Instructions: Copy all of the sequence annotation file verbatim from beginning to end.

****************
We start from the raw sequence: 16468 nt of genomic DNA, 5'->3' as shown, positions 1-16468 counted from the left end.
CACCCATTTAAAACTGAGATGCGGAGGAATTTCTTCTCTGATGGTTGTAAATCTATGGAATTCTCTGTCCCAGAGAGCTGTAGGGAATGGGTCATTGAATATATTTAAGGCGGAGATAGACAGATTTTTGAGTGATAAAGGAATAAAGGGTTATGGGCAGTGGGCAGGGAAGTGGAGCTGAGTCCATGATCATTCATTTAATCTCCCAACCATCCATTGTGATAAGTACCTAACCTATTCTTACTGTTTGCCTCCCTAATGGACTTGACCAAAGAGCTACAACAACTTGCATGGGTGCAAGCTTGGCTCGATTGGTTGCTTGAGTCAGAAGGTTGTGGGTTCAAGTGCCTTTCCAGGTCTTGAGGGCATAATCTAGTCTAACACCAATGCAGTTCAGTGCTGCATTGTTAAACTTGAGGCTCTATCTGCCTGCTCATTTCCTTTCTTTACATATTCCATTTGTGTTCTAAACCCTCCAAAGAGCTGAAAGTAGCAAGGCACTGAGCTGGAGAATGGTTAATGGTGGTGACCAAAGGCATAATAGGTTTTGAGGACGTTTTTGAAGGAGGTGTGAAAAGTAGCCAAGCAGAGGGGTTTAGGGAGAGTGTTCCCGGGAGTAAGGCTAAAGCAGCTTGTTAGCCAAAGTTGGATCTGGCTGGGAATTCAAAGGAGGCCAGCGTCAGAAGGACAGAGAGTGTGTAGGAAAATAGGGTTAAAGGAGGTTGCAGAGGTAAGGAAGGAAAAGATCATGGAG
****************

We start from the raw sequence: 16468 nt of genomic DNA, 5'->3' as shown, positions 1-16468 counted from the left end.
CACCCATTTAAAACTGAGATGCGGAGGAATTTCTTCTCTGATGGTTGTAAATCTATGGAATTCTCTGTCCCAGAGAGCTGTAGGGAATGGGTCATTGAATATATTTAAGGCGGAGATAGACAGATTTTTGAGTGATAAAGGAATAAAGGGTTATGGGCAGTGGGCAGGGAAGTGGAGCTGAGTCCATGATCATTCATTTAATCTCCCAACCATCCATTGTGATAAGTACCTAACCTATTCTTACTGTTTGCCTCCCTAATGGACTTGACCAAAGAGCTACAACAACTTGCATGGGTGCAAGCTTGGCTCGATTGGTTGCTTGAGTCAGAAGGTTGTGGGTTCAAGTGCCTTTCCAGGTCTTGAGGGCATAATCTAGTCTAACACCAATGCAGTTCAGTGCTGCATTGTTAAACTTGAGGCTCTATCTGCCTGCTCATTTCCTTTCTTTACATATTCCATTTGTGTTCTAAACCCTCCAAAGAGCTGAAAGTAGCAAGGCACTGAGCTGGAGAATGGTTAATGGTGGTGACCAAAGGCATAATAGGTTTTGAGGACGTTTTTGAAGGAGGTGTGAAAAGTAGCCAAGCAGAGGGGTTTAGGGAGAGTGTTCCCGGGAGTAAGGCTAAAGCAGCTTGTTAGCCAAAGTTGGATCTGGCTGGGAATTCAAAGGAGGCCAGCGTCAGAAGGACAGAGAGTGTGTAGGAAAATAGGGTTAAAGGAGGTTGCAGAGGTAAGGAAGGAAAAGATCATGGAG